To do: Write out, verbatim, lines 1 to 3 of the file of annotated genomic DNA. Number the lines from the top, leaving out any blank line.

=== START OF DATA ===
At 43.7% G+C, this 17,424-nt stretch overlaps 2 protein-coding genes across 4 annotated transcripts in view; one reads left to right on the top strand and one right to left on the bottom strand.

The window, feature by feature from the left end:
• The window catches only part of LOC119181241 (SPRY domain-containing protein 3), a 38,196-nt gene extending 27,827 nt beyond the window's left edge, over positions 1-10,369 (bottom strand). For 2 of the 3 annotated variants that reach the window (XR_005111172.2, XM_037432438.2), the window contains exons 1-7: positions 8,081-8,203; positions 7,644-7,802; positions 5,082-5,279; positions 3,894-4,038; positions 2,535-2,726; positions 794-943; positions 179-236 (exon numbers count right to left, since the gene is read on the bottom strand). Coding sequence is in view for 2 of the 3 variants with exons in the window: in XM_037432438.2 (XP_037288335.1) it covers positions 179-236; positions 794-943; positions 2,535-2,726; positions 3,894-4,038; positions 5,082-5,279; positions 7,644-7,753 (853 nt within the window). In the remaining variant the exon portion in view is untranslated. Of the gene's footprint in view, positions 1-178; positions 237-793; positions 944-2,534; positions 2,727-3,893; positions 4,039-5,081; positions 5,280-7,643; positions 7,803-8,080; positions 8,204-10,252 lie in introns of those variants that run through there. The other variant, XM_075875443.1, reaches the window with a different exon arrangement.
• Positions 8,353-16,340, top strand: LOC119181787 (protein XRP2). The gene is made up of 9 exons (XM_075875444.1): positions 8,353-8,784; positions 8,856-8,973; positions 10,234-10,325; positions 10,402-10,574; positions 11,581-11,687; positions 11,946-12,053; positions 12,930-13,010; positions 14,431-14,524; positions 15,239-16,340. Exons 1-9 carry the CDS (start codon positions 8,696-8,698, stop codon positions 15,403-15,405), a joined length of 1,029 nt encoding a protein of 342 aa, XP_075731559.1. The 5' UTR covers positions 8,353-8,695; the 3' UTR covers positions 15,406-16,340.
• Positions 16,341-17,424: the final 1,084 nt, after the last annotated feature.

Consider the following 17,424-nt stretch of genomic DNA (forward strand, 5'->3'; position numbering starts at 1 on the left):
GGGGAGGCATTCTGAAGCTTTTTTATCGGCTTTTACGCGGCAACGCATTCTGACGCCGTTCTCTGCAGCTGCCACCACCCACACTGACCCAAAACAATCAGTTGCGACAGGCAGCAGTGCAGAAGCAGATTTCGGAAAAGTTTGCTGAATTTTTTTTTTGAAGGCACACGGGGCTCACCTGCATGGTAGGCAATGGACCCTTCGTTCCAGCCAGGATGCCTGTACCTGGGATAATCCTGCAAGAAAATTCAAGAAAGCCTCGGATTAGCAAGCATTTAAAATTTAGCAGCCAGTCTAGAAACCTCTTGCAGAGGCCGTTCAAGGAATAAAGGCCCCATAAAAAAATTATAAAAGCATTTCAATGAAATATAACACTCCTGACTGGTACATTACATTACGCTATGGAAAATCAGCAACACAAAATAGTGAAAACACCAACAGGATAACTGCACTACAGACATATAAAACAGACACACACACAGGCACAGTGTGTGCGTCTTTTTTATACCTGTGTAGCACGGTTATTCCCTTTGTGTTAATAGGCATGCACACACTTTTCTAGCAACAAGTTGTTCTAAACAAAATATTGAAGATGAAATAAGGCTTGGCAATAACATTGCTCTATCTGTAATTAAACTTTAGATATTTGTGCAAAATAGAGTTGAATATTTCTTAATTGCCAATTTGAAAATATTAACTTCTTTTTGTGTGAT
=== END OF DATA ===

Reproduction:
At 43.7% G+C, this 17,424-nt stretch overlaps 2 protein-coding genes across 4 annotated transcripts in view; one reads left to right on the top strand and one right to left on the bottom strand.

The window, feature by feature from the left end:
• The window catches only part of LOC119181241 (SPRY domain-containing protein 3), a 38,196-nt gene extending 27,827 nt beyond the window's left edge, over positions 1-10,369 (bottom strand). For 2 of the 3 annotated variants that reach the window (XR_005111172.2, XM_037432438.2), the window contains exons 1-7: positions 8,081-8,203; positions 7,644-7,802; positions 5,082-5,279; positions 3,894-4,038; positions 2,535-2,726; positions 794-943; positions 179-236 (exon numbers count right to left, since the gene is read on the bottom strand). Coding sequence is in view for 2 of the 3 variants with exons in the window: in XM_037432438.2 (XP_037288335.1) it covers positions 179-236; positions 794-943; positions 2,535-2,726; positions 3,894-4,038; positions 5,082-5,279; positions 7,644-7,753 (853 nt within the window). In the remaining variant the exon portion in view is untranslated. Of the gene's footprint in view, positions 1-178; positions 237-793; positions 944-2,534; positions 2,727-3,893; positions 4,039-5,081; positions 5,280-7,643; positions 7,803-8,080; positions 8,204-10,252 lie in introns of those variants that run through there. The other variant, XM_075875443.1, reaches the window with a different exon arrangement.